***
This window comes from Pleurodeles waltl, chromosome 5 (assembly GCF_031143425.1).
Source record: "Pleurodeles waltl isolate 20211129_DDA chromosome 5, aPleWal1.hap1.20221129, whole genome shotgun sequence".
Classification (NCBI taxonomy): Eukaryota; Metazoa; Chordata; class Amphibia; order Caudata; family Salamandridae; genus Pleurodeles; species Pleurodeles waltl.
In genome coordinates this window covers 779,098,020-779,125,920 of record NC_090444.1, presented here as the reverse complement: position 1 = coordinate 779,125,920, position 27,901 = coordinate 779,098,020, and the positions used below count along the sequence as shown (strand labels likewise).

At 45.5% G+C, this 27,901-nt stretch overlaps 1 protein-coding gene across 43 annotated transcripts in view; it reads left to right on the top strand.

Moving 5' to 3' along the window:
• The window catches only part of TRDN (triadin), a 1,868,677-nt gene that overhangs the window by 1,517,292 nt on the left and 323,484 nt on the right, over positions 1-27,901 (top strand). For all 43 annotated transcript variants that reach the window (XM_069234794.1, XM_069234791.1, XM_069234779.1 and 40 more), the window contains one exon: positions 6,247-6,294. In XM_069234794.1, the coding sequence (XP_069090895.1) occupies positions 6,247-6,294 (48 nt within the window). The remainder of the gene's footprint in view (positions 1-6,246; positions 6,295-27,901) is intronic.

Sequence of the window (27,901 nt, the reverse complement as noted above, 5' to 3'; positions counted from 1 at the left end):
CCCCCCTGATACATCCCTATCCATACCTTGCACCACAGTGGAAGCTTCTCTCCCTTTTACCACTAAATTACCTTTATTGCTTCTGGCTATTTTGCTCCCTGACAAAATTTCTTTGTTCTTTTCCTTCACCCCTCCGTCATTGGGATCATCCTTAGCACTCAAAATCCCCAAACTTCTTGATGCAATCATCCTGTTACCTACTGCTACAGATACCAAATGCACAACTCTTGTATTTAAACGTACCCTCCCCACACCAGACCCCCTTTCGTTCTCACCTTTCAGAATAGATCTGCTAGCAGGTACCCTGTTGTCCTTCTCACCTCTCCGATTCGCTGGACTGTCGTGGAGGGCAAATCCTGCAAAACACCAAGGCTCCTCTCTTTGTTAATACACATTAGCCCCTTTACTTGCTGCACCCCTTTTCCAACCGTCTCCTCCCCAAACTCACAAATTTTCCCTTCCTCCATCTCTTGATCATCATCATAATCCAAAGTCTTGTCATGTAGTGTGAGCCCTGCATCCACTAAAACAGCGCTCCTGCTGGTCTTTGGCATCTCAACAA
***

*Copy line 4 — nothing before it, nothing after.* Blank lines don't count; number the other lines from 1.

In genome coordinates this window covers 779,098,020-779,125,920 of record NC_090444.1, presented here as the reverse complement: position 1 = coordinate 779,125,920, position 27,901 = coordinate 779,098,020, and the positions used below count along the sequence as shown (strand labels likewise).